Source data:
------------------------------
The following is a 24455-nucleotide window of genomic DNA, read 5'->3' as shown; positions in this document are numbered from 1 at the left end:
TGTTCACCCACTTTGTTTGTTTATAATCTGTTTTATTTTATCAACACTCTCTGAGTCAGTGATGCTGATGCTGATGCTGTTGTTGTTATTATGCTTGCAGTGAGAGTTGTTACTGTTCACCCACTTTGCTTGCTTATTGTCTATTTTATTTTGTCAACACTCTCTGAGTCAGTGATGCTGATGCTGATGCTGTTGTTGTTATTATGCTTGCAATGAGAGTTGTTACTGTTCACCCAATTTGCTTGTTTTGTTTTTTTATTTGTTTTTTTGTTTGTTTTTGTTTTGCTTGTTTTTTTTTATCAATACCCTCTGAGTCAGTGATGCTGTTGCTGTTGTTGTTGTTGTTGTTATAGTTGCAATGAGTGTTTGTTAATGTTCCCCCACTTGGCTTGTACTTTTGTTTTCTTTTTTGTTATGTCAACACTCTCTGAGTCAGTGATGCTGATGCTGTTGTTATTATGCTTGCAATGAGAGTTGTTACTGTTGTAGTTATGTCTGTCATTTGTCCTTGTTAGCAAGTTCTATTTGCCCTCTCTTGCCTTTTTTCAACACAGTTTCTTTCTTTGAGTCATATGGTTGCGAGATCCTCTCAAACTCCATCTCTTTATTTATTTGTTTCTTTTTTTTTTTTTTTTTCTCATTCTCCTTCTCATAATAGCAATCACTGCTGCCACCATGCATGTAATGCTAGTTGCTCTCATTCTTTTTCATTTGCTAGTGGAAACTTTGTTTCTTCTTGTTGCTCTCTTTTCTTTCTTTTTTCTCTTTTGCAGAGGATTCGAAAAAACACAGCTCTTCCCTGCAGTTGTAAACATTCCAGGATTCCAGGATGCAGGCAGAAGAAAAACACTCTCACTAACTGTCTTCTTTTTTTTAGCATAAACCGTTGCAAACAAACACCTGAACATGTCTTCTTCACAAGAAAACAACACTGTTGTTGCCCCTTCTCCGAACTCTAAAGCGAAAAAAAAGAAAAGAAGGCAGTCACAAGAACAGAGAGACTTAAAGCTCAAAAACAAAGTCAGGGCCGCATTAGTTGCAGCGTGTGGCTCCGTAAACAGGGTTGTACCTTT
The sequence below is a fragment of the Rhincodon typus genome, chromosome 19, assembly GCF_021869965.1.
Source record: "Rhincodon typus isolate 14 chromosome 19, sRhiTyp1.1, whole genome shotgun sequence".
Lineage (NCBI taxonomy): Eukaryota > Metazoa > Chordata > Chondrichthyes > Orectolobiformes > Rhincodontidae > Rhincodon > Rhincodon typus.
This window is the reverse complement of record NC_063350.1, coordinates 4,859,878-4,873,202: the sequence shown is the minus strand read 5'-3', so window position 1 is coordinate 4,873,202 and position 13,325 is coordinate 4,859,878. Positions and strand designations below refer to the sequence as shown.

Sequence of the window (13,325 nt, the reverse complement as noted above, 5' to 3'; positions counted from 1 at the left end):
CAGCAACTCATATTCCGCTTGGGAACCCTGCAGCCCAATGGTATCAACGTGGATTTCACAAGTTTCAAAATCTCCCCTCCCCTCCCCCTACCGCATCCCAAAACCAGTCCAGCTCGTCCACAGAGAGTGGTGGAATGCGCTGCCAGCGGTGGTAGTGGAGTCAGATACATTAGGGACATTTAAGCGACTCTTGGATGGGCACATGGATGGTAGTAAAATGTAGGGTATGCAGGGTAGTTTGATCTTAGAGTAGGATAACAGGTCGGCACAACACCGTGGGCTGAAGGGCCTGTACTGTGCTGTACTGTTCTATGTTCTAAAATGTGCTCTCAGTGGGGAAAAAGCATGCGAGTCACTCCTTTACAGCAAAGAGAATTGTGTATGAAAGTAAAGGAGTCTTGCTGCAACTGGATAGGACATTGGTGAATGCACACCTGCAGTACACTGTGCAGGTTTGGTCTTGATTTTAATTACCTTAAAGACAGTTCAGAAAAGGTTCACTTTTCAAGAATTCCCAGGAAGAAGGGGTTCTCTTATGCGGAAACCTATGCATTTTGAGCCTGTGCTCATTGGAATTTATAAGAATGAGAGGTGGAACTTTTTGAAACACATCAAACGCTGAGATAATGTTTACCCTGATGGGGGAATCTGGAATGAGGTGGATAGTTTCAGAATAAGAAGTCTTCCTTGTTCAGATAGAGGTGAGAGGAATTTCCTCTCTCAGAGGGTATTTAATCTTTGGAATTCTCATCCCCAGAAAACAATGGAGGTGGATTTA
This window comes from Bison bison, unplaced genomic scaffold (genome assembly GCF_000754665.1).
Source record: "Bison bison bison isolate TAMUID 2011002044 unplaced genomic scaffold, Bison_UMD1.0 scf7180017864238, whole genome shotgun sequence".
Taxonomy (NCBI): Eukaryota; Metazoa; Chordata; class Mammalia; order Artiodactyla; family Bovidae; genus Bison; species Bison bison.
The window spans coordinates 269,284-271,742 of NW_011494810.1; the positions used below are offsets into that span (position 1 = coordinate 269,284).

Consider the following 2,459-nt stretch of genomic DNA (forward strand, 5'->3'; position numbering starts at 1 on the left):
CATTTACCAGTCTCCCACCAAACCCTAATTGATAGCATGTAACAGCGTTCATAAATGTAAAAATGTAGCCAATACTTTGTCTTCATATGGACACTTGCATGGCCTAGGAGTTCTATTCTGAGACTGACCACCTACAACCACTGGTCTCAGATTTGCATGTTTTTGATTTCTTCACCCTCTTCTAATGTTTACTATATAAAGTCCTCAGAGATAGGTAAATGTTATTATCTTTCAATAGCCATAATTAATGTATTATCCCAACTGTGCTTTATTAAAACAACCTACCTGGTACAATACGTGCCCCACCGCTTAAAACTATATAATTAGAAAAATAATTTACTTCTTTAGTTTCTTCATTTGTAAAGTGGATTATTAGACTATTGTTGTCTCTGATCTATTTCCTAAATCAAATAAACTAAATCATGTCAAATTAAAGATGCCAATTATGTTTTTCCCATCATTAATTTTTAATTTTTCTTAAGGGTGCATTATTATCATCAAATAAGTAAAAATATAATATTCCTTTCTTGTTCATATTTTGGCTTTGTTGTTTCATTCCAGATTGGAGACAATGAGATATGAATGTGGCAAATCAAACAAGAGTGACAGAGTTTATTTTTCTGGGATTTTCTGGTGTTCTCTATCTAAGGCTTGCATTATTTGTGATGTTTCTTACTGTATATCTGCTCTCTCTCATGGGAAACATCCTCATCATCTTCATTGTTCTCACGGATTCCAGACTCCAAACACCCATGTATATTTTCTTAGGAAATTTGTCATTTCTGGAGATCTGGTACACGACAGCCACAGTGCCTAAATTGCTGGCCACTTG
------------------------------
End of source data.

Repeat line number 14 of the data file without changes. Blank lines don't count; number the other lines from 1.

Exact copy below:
CATTTACCAGTCTCCCACCAAACCCTAATTGATAGCATGTAACAGCGTTCATAAATGTAAAAATGTAGCCAATACTTTGTCTTCATATGGACACTTGCATGGCCTAGGAGTTCTATTCTGAGACTGACCACCTACAACCACTGGTCTCAGATTTGCATGTTTTTGATTTCTTCACCCTCTTCTAATGTTTACTATATAAAGTCCTCAGAGATAGGTAAATGTTATTATCTTTCAATAGCCATAATTAATGTATTATCCCAACTGTGCTTTATTAAAACAACCTACCTGGTACAATACGTGCCCCACCGCTTAAAACTATATAATTAGAAAAATAATTTACTTCTTTAGTTTCTTCATTTGTAAAGTGGATTATTAGACTATTGTTGTCTCTGATCTATTTCCTAAATCAAATAAACTAAATCATGTCAAATTAAAGATGCCAATTATGTTTTTCCCATCATTAATTTTTAATTTTTCTTAAGGGTGCATTATTATCATCAAATAAGTAAAAATATAATATTCCTTTCTTGTTCATATTTTGGCTTTGTTGTTTCATTCCAGATTGGAGACAATGAGATATGAATGTGGCAAATCAAACAAGAGTGACAGAGTTTATTTTTCTGGGATTTTCTGGTGTTCTCTATCTAAGGCTTGCATTATTTGTGATGTTTCTTACTGTATATCTGCTCTCTCTCATGGGAAACATCCTCATCATCTTCATTGTTCTCACGGATTCCAGACTCCAAACACCCATGTATATTTTCTTAGGAAATTTGTCATTTCTGGAGATCTGGTACACGACAGCCACAGTGCCTAAATTGCTGGCCACTTG